The most exciting announcement from Kepler so far is Kepler-10b , a small rocky planet which orbits a star similar to the Sun every 20 hours. This discovery is the first definitely rocky planet we have found outside our own Solar System, the first exoplanet a spaceship could land on. Kepler-10b would certainly not be a good place for Captain Kirk to take a stroll though: it’s far too hot and probably has no atmosphere at all.

NASA, and the scientists involved in Kepler, are keeping the longer streams of fresher data secret for now, but it is possible that an Earth-like exoplanet might be revealed by their analysis quite soon!

Finding cooler transiting planets takes years. Once Kepler has three years of repetitive measurements, the Kepler scientists will be able to confidently identify exoplanets at similar distances from their host stars as Earth is from the Sun. These planets are likely to have similar temperatures to the Earth, and could possibly support life as we know it. On 1 February  2011, Kepler will make its second public data release. This will triple the amount of data which are publicly available with three months of measurements for 165,000 stars. Transiting exoplanets with orbital periods of a month or less will be revealed.

NASA, and the scientists involved in Kepler, are keeping the longer streams of fresher data secret for now, but it is possible that an Earth-like exoplanet might be revealed by their analysis quite soon! After the four-year mission, the Kepler results will tell us whether Earth-sized planets in Earth-like orbits are common. These statistics will tell us whether it is likely we live in a ‘Star Trek‘ universe, where planets like our own are plentiful.

Kepler will not quite have the final word in this adventure though. The stars Kepler is studying are distant from us, so they appear dim. This will make detailed studies of the exo-Earths Kepler reveals rather limited. The European Space Agency (ESA) has a mission called PLATO  under consideration which will find the nearby exo-Earths: by studying a large fraction of the brightest stars in the sky, the PLATO mission should find many of the nearest Earth-twins. These planets will be much easier to study in detail, and will be the first destinations for the real-life Captain Kirks.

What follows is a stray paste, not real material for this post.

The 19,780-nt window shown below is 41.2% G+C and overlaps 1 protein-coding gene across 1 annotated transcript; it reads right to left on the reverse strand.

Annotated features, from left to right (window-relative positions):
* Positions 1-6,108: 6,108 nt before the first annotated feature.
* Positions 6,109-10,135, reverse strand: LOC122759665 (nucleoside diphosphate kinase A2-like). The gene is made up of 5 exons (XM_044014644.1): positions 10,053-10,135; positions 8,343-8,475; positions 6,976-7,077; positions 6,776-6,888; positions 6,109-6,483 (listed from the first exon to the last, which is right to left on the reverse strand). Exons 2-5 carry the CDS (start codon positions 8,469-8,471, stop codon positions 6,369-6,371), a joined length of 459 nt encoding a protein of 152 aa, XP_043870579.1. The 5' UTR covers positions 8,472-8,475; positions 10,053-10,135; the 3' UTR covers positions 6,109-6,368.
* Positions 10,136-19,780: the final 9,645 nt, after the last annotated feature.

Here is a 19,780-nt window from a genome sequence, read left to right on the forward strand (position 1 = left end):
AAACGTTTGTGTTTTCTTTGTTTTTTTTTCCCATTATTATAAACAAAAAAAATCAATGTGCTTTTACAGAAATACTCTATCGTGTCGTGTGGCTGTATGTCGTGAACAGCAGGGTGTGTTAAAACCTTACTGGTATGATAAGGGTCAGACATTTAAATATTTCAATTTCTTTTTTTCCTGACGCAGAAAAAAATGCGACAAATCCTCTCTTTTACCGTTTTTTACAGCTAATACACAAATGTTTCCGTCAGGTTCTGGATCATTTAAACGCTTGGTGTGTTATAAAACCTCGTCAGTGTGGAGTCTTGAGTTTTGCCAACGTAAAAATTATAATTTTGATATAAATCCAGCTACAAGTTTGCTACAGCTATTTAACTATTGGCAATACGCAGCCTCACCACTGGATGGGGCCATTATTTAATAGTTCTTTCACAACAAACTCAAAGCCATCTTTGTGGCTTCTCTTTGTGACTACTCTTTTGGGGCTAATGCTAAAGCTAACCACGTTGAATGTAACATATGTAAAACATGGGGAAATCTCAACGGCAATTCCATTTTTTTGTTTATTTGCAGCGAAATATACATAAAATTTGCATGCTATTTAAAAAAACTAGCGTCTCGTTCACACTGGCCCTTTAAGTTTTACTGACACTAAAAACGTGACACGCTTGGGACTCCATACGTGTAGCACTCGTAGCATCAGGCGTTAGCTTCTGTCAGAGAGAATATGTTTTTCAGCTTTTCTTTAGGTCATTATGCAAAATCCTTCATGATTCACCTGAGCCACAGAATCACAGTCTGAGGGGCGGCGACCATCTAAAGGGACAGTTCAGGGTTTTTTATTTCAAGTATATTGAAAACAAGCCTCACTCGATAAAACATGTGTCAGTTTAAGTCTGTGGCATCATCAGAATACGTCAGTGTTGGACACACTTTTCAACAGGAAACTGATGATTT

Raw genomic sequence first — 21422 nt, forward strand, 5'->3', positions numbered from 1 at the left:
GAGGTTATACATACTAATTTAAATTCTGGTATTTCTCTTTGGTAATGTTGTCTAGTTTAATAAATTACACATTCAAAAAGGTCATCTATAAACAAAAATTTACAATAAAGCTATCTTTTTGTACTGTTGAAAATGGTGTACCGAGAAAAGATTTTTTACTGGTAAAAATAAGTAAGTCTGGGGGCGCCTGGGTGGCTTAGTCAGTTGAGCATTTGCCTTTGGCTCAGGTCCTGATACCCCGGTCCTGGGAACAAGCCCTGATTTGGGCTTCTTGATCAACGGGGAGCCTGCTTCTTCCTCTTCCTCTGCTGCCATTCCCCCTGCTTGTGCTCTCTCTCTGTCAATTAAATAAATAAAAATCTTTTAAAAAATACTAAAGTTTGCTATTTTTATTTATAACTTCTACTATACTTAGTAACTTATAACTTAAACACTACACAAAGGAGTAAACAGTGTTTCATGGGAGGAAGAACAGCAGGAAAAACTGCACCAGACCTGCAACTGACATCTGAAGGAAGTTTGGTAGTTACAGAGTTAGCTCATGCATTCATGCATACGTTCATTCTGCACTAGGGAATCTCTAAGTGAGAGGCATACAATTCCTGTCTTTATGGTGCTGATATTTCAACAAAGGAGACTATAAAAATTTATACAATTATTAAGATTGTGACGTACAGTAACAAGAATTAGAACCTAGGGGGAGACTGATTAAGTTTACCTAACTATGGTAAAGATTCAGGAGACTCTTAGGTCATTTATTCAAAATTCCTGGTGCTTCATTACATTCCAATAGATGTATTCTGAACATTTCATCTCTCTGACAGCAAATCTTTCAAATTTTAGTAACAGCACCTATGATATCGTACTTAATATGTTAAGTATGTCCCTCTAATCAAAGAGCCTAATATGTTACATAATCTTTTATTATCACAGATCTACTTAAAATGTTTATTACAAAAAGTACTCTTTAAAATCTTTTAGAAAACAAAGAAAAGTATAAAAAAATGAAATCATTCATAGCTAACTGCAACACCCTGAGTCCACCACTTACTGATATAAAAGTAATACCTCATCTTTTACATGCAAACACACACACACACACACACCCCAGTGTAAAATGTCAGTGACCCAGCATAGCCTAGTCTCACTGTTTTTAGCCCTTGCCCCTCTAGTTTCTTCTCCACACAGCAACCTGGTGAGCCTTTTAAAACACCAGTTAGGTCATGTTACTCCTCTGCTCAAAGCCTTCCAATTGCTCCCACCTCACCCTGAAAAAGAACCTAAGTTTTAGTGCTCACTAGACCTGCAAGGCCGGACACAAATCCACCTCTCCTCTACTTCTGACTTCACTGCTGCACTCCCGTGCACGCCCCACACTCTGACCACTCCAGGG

How space exploration has given us better weather predictions

What has putting astronauts and robots into space done for us back on Earth? Check out our short comic on weather satellites and predictions. 


Meet the academic

A photograph of Dr Carole Haswell
Professor Carole HaswellProfessor of Astrophysics and Head of AstronomyVIEW FULL PROFILE
A photograph of Dr Carole Haswell
Professor Carole HaswellProfessor of Astrophysics and Head of Astronomy

Carole Haswell researches exoplanets, focusing on identifying low mass, probably rocky planets orbiting bright nearby stars. She leads the Dispersed Matter Planet Project (DMPP) which is announcing a steady stream of new planets which hold the potential to reveal their geology. She was a member of ESA’s Ariel Mission Science Advisory Team and a pioneering member of the SuperWASP consortium.

She led the exoplanets provision within The Open University curriculum and wrote a co-published textbook Transiting Exoplanets  which explains how astrophysicists measure the properties of exoplanets. She holds an STFC Public Engagement Leadership Fellowship, using exoplanets to bring the joys of science to primary schools.